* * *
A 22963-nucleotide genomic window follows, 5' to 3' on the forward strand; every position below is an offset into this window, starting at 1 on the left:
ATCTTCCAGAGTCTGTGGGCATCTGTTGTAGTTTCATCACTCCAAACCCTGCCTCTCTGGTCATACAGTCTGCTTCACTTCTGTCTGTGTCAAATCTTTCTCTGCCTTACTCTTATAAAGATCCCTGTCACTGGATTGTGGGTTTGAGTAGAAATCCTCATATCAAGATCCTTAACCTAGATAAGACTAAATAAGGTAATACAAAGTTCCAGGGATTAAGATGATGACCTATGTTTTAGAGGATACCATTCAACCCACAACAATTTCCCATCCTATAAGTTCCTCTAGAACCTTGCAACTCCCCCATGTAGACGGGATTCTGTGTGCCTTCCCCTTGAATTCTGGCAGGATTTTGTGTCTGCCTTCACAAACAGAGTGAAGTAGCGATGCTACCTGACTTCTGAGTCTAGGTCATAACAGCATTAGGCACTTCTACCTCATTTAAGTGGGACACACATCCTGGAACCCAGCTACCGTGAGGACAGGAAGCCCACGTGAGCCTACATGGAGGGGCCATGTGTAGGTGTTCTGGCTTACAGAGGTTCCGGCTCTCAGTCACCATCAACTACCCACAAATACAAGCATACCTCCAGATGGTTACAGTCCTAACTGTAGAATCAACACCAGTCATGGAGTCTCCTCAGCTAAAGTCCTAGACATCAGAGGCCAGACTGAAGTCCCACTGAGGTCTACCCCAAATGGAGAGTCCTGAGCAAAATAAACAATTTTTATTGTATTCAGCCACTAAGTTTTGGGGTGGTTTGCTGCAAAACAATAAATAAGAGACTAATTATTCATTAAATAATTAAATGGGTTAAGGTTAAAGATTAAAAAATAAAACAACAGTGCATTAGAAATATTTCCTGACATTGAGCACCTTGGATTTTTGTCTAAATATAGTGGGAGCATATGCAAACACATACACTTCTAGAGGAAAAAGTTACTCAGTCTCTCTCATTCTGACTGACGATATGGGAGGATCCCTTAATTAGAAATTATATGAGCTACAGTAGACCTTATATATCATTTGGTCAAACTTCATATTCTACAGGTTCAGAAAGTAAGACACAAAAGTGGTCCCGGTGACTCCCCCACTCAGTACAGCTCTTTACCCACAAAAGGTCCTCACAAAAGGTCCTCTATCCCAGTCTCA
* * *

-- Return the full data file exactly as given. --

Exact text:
A 22963-nucleotide genomic window follows, 5' to 3' on the forward strand; every position below is an offset into this window, starting at 1 on the left:
ATCTTCCAGAGTCTGTGGGCATCTGTTGTAGTTTCATCACTCCAAACCCTGCCTCTCTGGTCATACAGTCTGCTTCACTTCTGTCTGTGTCAAATCTTTCTCTGCCTTACTCTTATAAAGATCCCTGTCACTGGATTGTGGGTTTGAGTAGAAATCCTCATATCAAGATCCTTAACCTAGATAAGACTAAATAAGGTAATACAAAGTTCCAGGGATTAAGATGATGACCTATGTTTTAGAGGATACCATTCAACCCACAACAATTTCCCATCCTATAAGTTCCTCTAGAACCTTGCAACTCCCCCATGTAGACGGGATTCTGTGTGCCTTCCCCTTGAATTCTGGCAGGATTTTGTGTCTGCCTTCACAAACAGAGTGAAGTAGCGATGCTACCTGACTTCTGAGTCTAGGTCATAACAGCATTAGGCACTTCTACCTCATTTAAGTGGGACACACATCCTGGAACCCAGCTACCGTGAGGACAGGAAGCCCACGTGAGCCTACATGGAGGGGCCATGTGTAGGTGTTCTGGCTTACAGAGGTTCCGGCTCTCAGTCACCATCAACTACCCACAAATACAAGCATACCTCCAGATGGTTACAGTCCTAACTGTAGAATCAACACCAGTCATGGAGTCTCCTCAGCTAAAGTCCTAGACATCAGAGGCCAGACTGAAGTCCCACTGAGGTCTACCCCAAATGGAGAGTCCTGAGCAAAATAAACAATTTTTATTGTATTCAGCCACTAAGTTTTGGGGTGGTTTGCTGCAAAACAATAAATAAGAGACTAATTATTCATTAAATAATTAAATGGGTTAAGGTTAAAGATTAAAAAATAAAACAACAGTGCATTAGAAATATTTCCTGACATTGAGCACCTTGGATTTTTGTCTAAATATAGTGGGAGCATATGCAAACACATACACTTCTAGAGGAAAAAGTTACTCAGTCTCTCTCATTCTGACTGACGATATGGGAGGATCCCTTAATTAGAAATTATATGAGCTACAGTAGACCTTATATATCATTTGGTCAAACTTCATATTCTACAGGTTCAGAAAGTAAGACACAAAAGTGGTCCCGGTGACTCCCCCACTCAGTACAGCTCTTTACCCACAAAAGGTCCTCACAAAAGGTCCTCTATCCCAGTCTCA